Thursday, 2 April 2009

Review of March 2009

March has been a funny month.

For the second month in a row I did not get as much walking or writing done as I wanted, but I made progress in both areas.

With regards to walking, I got a couple of walks under my belt with a heavy pack on, and did a good distance on both days. This was the first time for a couple of years that I have walked with anything near full backpacking weight, and it felt good to be able to walk with it. However, I also know that I am not hill-fit. Most of the walks I have been doing recently have been relatively flat, and I need to get used to going up and down hills again.

For the first three weeks of the month I was blocked on S&V; it was exceptionally hard to progress it. I was writing it in a writing package that splits the story up into scenes; there are a few little bugs with this, but it has always been the way I thought I would prefer to work. There were a couple of annoying buglets in the package that scrambled the order of some of the scenes. Despite this, I continued with it.

At the end of the month, though, I finally called the experiment to an end and exported S&V into OpenOffice Writer. Since then, I have made some considerable progress with it - a surprising indication that the tool may not have suited me.

I have also written a good deal of the RSPFA story; I am slightly blocked on this until I get some research done (yes, I need to reserach fantastical creatures).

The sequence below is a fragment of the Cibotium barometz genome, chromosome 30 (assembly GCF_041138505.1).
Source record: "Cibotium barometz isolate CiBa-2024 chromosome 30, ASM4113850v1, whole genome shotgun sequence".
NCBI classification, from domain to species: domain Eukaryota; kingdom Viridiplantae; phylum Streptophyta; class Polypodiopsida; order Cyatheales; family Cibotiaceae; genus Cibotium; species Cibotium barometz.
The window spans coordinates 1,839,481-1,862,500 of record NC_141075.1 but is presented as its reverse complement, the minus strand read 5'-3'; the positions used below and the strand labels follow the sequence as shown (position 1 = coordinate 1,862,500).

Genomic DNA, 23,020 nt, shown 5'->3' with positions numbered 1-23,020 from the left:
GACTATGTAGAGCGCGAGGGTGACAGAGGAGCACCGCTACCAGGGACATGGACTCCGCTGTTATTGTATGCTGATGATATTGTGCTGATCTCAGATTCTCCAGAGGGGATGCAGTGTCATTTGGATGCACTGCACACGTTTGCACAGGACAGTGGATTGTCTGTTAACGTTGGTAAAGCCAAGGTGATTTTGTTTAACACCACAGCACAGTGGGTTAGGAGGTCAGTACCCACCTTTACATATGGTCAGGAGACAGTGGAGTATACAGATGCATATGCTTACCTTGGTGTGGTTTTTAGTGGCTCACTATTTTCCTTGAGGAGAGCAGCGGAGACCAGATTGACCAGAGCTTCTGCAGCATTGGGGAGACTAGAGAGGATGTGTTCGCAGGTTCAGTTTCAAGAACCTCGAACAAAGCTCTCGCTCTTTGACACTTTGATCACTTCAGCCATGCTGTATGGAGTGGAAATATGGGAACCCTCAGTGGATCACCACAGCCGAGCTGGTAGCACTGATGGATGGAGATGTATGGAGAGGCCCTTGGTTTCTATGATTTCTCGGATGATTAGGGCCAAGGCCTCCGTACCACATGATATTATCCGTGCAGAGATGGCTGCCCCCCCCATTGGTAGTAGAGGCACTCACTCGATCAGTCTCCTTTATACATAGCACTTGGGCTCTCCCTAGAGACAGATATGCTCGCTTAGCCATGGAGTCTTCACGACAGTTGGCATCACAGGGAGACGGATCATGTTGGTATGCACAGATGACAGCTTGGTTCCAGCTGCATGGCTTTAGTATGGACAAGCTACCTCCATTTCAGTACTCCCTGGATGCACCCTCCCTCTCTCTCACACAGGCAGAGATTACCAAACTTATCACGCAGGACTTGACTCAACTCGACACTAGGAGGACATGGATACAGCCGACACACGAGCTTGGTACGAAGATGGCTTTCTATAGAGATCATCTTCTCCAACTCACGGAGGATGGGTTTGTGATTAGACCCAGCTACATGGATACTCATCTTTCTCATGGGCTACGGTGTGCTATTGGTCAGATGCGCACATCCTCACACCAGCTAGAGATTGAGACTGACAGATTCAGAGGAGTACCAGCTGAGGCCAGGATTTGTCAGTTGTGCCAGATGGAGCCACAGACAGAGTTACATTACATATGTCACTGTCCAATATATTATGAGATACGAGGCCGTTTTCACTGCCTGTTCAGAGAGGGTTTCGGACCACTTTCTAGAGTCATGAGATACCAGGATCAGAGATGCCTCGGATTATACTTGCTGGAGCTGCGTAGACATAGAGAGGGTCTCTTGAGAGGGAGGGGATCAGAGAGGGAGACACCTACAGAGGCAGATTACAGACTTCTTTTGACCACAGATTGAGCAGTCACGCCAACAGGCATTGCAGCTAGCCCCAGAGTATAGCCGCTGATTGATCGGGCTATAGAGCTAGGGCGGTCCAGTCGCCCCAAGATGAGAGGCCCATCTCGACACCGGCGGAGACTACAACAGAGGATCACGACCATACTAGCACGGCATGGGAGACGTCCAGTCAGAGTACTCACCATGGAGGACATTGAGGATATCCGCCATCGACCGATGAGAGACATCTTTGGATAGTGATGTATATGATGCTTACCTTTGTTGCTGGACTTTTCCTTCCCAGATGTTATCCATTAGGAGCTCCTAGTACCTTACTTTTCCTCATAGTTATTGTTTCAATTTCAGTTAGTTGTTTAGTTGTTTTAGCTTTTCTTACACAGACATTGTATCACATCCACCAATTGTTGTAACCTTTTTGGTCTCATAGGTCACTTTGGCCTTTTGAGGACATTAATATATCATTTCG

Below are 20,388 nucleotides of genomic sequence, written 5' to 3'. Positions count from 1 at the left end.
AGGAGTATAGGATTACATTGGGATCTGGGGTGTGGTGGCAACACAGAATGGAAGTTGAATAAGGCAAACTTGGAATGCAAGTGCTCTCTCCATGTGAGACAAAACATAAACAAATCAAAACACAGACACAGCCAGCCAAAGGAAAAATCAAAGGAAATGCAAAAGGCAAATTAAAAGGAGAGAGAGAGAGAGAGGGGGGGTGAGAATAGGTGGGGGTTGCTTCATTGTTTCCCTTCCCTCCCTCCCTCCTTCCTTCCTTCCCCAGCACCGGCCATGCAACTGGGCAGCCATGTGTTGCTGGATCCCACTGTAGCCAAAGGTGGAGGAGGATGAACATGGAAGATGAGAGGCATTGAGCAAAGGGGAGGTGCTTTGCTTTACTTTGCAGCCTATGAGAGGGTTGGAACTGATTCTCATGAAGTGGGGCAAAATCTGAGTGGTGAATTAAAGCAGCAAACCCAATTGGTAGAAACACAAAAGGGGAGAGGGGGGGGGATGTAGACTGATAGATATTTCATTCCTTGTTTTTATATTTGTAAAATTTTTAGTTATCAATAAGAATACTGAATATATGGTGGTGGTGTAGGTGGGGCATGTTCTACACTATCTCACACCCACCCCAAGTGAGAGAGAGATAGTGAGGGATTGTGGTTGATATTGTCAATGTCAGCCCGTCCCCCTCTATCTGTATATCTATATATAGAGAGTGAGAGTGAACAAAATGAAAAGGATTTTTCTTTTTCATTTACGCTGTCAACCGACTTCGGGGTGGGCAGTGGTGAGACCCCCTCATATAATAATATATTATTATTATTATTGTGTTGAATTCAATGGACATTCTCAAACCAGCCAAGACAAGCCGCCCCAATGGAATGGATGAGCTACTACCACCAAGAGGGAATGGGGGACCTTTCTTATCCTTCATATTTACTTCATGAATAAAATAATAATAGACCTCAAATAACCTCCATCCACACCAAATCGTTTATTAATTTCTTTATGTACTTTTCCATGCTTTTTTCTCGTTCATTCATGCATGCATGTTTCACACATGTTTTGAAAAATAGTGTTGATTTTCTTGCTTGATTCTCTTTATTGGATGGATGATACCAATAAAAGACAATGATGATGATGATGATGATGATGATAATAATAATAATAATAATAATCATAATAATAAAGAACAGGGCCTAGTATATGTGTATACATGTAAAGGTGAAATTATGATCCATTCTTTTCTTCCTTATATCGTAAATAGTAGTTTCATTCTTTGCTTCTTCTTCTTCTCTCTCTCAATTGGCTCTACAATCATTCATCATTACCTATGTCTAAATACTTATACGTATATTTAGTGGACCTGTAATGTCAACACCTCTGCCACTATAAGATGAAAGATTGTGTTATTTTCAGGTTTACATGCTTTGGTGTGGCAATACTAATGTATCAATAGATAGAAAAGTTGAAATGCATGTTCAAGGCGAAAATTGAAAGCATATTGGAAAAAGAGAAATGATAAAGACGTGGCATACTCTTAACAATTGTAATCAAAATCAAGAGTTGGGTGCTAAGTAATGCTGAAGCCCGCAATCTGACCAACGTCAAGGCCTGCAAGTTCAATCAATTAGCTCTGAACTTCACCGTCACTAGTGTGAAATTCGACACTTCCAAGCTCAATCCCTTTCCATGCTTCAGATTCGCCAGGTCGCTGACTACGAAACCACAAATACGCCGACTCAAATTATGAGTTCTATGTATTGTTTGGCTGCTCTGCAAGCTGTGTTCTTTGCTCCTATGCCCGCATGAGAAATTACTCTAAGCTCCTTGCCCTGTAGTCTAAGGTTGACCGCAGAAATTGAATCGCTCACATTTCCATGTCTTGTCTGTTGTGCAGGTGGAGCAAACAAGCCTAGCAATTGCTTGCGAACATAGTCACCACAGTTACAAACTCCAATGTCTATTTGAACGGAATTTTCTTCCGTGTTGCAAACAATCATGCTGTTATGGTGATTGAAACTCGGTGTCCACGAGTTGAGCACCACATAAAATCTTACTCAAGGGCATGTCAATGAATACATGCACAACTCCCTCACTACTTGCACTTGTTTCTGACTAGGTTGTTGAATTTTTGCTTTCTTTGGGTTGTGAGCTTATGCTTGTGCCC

On a more personal note, Şencan went away to Turkey at the end of the month to see her folks and buy her wedding dress. I have also bene suffering from toothache yet again, which will hopefully get sorted with a tooth-pull at the beginning of April.

My trip on the Jeannie Johnston trip to Dublin - day three

The next morning I was still feeling a little queasy, but generally I was in a much better condition. I was a little green behind the gills, but most of the nausea had gone. I managed to wolf down a bowl of porridge, then went on watch for the 08.00 to 12.00 shift. The permanent crew were all doing running repairs to the ship - wrapping thick string around steel ropes to protect them, then covering the string with tar to waterproof it. Maintaining a ship like this is a full-time job, and seeing people do this fiddly task whilst high up in the sails was an impressive sight.